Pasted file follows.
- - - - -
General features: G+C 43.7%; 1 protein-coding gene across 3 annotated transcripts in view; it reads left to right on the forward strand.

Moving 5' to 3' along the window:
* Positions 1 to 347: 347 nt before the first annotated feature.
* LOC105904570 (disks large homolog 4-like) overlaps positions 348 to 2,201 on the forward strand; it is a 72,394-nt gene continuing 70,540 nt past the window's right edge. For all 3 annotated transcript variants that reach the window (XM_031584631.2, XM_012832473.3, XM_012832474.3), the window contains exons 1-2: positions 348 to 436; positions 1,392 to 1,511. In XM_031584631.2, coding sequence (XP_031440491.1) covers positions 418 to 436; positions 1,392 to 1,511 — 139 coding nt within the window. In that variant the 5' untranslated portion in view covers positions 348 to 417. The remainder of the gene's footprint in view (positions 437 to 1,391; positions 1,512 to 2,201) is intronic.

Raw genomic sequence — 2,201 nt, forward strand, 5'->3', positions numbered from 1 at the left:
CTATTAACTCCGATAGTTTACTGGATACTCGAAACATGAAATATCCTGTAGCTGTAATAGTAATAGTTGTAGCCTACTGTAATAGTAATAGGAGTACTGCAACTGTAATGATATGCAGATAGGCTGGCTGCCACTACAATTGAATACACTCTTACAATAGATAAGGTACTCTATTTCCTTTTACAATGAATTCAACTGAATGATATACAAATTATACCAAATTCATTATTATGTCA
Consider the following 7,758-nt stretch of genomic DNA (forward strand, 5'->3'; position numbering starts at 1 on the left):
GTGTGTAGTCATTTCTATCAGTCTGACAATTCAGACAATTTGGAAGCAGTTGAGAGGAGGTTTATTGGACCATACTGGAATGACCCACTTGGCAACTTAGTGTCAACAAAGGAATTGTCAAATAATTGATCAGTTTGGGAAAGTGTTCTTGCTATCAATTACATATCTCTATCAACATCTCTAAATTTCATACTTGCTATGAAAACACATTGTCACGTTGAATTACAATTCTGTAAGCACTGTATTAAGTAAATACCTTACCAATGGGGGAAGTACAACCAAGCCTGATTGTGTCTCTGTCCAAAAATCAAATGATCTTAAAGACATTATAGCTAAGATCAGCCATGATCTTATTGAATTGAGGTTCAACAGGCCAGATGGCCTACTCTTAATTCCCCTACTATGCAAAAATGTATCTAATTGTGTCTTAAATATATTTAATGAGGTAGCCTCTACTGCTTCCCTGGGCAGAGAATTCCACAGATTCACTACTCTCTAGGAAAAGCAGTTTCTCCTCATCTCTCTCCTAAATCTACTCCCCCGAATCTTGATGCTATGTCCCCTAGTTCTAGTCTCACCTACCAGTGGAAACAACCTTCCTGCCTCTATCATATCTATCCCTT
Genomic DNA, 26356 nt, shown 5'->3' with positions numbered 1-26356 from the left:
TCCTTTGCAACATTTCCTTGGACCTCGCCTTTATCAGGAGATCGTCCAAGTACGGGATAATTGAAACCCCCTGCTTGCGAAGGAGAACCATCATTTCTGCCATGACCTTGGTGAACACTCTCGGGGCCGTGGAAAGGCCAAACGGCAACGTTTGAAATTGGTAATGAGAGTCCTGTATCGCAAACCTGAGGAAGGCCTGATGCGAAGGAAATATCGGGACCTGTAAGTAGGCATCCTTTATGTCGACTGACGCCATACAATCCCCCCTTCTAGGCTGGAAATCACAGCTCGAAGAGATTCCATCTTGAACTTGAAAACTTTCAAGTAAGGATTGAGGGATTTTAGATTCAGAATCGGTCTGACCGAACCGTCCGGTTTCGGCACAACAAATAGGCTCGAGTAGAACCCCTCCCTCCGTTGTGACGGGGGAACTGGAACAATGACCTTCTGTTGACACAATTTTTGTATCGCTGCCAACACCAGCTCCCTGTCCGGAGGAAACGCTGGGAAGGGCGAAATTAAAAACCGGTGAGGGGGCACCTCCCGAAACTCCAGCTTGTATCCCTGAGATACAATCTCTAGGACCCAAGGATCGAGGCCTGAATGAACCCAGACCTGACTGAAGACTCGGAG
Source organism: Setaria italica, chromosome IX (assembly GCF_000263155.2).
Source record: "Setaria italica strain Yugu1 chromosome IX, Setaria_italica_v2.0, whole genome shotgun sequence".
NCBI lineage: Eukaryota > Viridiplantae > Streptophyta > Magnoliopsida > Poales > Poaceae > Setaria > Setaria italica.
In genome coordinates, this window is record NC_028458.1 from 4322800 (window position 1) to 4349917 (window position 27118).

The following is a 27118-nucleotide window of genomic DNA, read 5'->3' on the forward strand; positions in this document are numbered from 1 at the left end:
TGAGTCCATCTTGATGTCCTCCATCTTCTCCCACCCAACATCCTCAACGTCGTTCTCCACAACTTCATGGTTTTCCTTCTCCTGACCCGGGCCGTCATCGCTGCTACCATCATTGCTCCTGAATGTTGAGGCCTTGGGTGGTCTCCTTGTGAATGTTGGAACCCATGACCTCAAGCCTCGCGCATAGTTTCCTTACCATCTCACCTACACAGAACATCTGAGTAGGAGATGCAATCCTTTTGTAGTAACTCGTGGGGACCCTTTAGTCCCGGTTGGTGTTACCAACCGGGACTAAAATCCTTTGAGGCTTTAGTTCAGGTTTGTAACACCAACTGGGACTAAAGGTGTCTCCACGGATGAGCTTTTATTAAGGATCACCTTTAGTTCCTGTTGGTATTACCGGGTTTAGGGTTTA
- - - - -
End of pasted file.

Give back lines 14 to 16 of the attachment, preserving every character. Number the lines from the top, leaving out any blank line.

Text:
In genome coordinates, this window is record NC_028458.1 from 4322800 (window position 1) to 4349917 (window position 27118).

The following is a 27118-nucleotide window of genomic DNA, read 5'->3' on the forward strand; positions in this document are numbered from 1 at the left end:
TGAGTCCATCTTGATGTCCTCCATCTTCTCCCACCCAACATCCTCAACGTCGTTCTCCACAACTTCATGGTTTTCCTTCTCCTGACCCGGGCCGTCATCGCTGCTACCATCATTGCTCCTGAATGTTGAGGCCTTGGGTGGTCTCCTTGTGAATGTTGGAACCCATGACCTCAAGCCTCGCGCATAGTTTCCTTACCATCTCACCTACACAGAACATCTGAGTAGGAGATGCAATCCTTTTGTAGTAACTCGTGGGGACCCTTTAGTCCCGGTTGGTGTTACCAACCGGGACTAAAATCCTTTGAGGCTTTAGTTCAGGTTTGTAACACCAACTGGGACTAAAGGTGTCTCCACGGATGAGCTTTTATTAAGGATCACCTTTAGTTCCTGTTGGTATTACCGGGTTTAGGGTTTA